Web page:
In May 2015, we knew we had to take the opportunity to join a ‘Design in the Public Sector’ programme run by the Design Council for South West England councils. The challenge for Jo, Carl and I was to increase participation in the Devon County Council organisation’s goals through learning and engagement. Linked to our recently developed Operating Model describing a framework for change, which in many ways has yet to be realised and our quest was to use the programme to try and solve this problem.

We were excited about the programme and we had tried a few ideas already, for example, an Innovation Newsletter, but really these were just guesses – we hadn’t asked what people really wanted, we were hoping to be able to go back and clarify the problem we were trying to solve, giving us space to gain new insights and learning. The first two days in July were full-on, generating hundreds of new thoughts about the challenge we are facing. We were exposed to Design Council’s Double Diamond approach. So many solutions are created for the wrong problem, so time spent understanding what we think our issue is and checking it out is time well spent.

As the three of us walked away from the venue and back towards Bristol Temple Meads after the first two days had finished on Friday we laughed as we said to each other “we can’t believe it was only yesterday morning we started”. Such was the intensity of the two days, packed full of challenge, opportunity, learning and amazing conversations with peers and people from outside the sector who inspired us, our way of working and thinking had shifted. I am forever surprised how new ideas emerge from a combination of spending focus and energy on the challenge and letting go of previous ideas.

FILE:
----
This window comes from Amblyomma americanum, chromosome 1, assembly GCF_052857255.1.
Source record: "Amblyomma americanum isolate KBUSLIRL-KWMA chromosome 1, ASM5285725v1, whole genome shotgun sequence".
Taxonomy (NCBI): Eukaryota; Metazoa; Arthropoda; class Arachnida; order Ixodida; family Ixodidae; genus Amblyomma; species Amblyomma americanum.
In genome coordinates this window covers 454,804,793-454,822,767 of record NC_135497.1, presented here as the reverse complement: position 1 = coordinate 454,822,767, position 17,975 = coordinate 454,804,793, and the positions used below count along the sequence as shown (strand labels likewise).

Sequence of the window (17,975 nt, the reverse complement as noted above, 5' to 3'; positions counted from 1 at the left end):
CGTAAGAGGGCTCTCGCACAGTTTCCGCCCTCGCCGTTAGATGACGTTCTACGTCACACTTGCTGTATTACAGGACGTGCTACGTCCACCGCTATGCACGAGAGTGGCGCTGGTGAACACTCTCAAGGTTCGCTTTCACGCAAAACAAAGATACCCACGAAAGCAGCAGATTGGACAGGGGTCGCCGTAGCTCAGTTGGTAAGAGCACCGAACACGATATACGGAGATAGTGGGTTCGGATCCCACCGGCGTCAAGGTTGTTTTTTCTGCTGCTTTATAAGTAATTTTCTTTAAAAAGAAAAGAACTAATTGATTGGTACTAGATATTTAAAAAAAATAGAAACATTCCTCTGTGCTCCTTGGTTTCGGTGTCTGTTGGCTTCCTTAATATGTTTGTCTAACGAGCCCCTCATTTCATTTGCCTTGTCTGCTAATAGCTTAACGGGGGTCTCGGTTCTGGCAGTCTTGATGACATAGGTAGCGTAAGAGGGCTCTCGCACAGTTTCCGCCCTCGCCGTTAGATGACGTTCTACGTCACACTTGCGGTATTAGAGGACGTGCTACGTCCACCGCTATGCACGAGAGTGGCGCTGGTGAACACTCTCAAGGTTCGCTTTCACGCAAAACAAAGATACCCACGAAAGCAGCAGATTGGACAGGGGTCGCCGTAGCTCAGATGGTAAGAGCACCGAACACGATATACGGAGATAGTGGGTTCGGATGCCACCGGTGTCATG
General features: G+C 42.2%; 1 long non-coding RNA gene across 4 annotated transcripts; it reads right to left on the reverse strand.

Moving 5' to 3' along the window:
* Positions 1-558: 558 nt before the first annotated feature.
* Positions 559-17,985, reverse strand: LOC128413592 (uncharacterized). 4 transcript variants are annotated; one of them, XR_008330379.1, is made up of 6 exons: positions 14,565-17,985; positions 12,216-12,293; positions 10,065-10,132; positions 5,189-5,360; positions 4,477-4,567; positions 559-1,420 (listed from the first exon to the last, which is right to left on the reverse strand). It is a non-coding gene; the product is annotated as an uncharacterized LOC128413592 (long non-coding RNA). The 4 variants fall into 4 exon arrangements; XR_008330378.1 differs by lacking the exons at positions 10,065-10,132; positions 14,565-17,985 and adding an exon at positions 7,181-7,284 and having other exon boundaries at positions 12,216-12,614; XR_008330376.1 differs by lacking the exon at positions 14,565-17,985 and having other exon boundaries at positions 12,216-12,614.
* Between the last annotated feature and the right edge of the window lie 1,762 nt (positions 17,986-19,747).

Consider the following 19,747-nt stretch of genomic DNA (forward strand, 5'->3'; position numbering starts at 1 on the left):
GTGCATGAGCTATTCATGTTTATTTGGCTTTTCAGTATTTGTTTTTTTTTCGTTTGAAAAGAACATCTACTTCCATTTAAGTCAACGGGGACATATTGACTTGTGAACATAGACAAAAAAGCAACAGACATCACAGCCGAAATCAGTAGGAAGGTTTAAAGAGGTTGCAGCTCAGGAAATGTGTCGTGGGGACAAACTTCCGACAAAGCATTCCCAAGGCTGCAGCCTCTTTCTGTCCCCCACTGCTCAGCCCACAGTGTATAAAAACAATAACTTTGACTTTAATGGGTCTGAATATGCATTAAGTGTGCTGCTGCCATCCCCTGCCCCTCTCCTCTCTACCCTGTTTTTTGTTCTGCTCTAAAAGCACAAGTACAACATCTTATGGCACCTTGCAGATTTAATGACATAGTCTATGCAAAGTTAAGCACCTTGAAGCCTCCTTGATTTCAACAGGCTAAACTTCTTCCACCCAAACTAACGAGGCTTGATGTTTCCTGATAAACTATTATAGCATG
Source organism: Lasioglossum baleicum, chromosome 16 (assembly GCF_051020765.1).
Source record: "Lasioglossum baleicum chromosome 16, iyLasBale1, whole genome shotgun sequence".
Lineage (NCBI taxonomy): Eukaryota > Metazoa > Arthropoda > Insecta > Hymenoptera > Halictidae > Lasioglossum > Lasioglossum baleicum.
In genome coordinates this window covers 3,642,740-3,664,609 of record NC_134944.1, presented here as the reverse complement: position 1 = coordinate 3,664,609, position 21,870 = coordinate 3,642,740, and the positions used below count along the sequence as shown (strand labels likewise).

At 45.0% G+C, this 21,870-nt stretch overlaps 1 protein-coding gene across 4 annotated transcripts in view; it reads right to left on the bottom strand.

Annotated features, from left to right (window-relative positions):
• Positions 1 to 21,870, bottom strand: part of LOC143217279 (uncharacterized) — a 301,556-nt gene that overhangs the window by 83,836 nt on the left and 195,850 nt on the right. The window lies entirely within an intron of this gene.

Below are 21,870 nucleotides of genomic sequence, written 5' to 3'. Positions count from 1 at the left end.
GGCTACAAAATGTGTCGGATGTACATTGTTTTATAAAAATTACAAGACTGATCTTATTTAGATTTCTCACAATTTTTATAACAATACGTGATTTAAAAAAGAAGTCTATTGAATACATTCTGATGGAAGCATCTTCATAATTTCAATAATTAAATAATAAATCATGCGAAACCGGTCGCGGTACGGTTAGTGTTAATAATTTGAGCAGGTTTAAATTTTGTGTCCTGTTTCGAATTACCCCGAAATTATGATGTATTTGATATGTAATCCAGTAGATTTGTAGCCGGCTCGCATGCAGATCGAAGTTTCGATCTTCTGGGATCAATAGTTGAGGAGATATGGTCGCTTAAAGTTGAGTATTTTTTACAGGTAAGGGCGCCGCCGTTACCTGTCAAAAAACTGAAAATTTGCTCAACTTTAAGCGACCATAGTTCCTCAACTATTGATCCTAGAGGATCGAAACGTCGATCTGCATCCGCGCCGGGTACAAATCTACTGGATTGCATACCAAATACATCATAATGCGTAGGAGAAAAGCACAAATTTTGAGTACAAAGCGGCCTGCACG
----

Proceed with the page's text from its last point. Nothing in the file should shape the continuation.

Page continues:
On day three in September, after a quick progress review, we jumped straight into an excellent masterclass by Becky Rowe. We were looking forward to this session as we were inspired by Becky when we spoke to her over dinner on our first day in Bristol. She told us a story about work she had been involved in concerning reducing violent behaviour against staff and patients in A&E, which used the process, methodologies and triangulation of insight to reframe the problem and identify an appropriate response. The word ‘triangulation’ has been used ever since and seems to be cropping up in many places!

We still have more days to come but after the first three days we are really sold on the three design principles of being person-centred, working visually (though we have also realised that our working environment is less than ideal for this) and being collaborate and iterative – our thoughts and solutions are destined to change in the future!

You can find more of our ramblings and reflections at- @kev_bo @joprincewhite @carlhaggery